UNITED STATES DISTRICT COURT SOUTHERN DISTRICT OF CALIFORNIA
December 11, 2008
RICHARD A. CONNORS, PLAINTIFF,
HOME LOAN CORP. DBA AND MORTGAGE CREDIT, ET AL. DEFENDANTS.
The opinion of the court was delivered by: M. James Lorenz United States District Court Judge
ORDER GRANTING DEFENDANTS MOTION TO DISMISS FIRST AMENDED COMPLAINT [doc. #25] EXPANDED GRANTING LEAVE TO AMEND
Defendants America's Servicing Company and U.S. Bank, N.A. (collectively "defendants") move to dismiss the first amended complaint ("FAC") under Federal Rule of Civil Procedure 12(b)(6). [doc. #25] The motion has been fully briefed. For the reasons set forth below, defendants' motion is granted.
Dismissal is warranted under Rule 12(b)(6) where the complaint lacks a cognizable legal theory or where the complaint presents a cognizable legal theory yet fails to plead essential facts under that theory. Robertson v. Dean Witter Reynolds, Inc., 749 F.2d 530, 534 (9th Cir. 1984). The complaint is construed in the light most favorable to the non-moving party and all material allegations in the complaint are taken as true. Sanders v. Kennedy, 794 F.2d 478, 481 (9th Cir. 1986). But the court is not required to accept legal conclusions cast in the form of factual allegations, if those conclusions cannot reasonably be drawn from the facts alleged. Clegg v. Cult Awareness Network, 18 F.3d 752, 754-55 (9th Cir. 1994) (citing Papasan v. Allain, 478 U.S. 265, 286 (1986)). Conclusory allegations without more are insufficient to defeat a motion to dismiss for failure to state a claim upon which relief may be granted. McGlinchy v. Shell Chemical Co., 845 F.2d 802, 810 (9th Cir. 1988). Even under the liberal pleading standard of Federal Rule of Civil Procedure 8(a) (2), a plaintiff must do more than recite the elements of the claim and must "provide the grounds of [its] entitlement to relief." Bell Atlantic v. Twombly, 127 S.Ct. 1955, 1959 (2007) (citations omitted). In addition, the pleading must not merely allege conduct that is conceivable, but it must also be plausible. Id. at 1974.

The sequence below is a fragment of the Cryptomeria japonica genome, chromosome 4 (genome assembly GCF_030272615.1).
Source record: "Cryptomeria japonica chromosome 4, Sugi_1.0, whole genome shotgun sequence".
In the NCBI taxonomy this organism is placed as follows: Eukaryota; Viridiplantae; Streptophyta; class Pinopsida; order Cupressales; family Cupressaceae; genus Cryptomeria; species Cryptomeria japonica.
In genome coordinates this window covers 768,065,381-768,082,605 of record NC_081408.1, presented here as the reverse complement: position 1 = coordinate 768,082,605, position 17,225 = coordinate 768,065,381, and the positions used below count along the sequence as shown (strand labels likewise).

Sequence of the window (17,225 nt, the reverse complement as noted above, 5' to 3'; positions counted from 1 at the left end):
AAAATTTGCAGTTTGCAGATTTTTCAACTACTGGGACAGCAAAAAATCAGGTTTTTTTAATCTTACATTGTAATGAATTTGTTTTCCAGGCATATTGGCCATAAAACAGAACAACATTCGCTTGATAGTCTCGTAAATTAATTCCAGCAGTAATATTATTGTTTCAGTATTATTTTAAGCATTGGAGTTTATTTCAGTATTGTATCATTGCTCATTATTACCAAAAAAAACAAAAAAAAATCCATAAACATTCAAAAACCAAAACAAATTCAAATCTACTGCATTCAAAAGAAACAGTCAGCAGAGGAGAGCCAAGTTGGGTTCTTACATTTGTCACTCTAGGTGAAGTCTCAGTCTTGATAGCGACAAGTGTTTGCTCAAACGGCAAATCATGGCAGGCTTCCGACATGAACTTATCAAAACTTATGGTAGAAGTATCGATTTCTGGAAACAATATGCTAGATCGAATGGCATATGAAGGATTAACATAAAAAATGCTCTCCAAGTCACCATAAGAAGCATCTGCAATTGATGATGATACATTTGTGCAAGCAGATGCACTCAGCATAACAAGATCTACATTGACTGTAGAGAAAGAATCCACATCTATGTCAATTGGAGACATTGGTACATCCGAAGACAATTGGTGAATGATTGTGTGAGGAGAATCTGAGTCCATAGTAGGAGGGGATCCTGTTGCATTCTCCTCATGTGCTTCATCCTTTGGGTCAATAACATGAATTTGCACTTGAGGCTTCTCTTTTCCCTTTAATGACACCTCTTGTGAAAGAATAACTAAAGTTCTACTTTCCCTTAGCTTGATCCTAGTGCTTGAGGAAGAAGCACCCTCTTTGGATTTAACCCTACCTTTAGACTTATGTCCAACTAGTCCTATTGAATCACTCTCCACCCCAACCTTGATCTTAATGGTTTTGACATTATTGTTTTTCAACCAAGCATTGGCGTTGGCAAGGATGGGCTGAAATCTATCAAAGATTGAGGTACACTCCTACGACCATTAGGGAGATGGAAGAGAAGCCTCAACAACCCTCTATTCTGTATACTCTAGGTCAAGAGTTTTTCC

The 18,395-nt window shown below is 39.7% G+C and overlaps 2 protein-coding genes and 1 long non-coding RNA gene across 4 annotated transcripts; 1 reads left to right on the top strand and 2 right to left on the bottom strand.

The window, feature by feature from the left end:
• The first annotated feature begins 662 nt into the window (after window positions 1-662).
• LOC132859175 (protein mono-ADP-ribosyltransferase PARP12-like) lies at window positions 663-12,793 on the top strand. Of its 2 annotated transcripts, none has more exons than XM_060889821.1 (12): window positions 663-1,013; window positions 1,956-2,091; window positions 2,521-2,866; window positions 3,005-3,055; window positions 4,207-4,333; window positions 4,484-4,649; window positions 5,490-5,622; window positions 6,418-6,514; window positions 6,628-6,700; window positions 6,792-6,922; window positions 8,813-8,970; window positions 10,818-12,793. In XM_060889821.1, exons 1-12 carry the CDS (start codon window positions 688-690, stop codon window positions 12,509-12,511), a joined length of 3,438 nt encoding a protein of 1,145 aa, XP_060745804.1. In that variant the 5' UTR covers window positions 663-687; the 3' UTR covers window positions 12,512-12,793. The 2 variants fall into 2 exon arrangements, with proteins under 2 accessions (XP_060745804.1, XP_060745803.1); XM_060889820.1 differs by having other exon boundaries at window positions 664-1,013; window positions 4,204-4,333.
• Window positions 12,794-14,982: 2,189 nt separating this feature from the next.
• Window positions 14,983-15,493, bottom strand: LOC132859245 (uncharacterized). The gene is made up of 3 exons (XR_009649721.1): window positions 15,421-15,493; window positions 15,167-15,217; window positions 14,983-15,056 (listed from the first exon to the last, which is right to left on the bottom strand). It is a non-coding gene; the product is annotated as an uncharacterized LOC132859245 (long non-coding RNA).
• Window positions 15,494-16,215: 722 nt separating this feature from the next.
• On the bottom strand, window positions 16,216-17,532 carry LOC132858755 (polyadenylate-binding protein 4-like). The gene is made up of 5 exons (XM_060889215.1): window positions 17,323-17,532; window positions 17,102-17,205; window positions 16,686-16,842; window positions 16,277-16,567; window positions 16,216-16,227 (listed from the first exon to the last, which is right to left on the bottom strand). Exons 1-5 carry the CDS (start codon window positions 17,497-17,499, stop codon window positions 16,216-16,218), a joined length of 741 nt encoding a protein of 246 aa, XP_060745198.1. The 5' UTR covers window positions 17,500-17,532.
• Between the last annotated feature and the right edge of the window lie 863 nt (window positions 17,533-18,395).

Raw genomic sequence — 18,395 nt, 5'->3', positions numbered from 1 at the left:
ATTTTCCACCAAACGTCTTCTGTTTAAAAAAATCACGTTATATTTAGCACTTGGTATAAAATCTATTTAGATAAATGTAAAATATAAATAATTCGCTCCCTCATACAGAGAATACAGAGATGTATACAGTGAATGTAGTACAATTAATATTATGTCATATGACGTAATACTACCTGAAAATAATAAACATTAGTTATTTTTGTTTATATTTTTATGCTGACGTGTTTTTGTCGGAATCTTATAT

Plaintiff Richard A. Connors ("Connors" or "plaintiff") filed this action on June 24, 2008, alleging that defendants had violated various federal statutes and state laws concerning his home mortgage loan. By defaulting on the loan, plaintiff's house was subject to foreclosure. Plaintiff sought a TRO to prevent defendants from foreclosing on his home on July 3, 2008. After two hearings, the Court granted a TRO, set an order to show cause hearing and required the filing of an amended complaint.
On July 3, 2008, plaintiff filed an amended complaint against the same defendants.*fn1 In the amended complaint, plaintiff alleged violations of the Truth in Lending Act ("TILA"), 15 U.S.C. § 1640 et seq.; the Real Estate Settlement Procedures Act ("RESPA"), 12 U.S.C. § 2605; the Home Ownership and Equity Protection Act ("HOEPA"), 15 U.S.C. § 1602 et seq.; Fair Debt Collections Practice Act, 26 U.S.C. § 1692; breach of fiduciary duty; breach of covenant of good faith and fair dealing; to quiet title; and for declaratory relief. Plaintiff did not dispute that he failed to make mortgage payments and was in default on the home loan.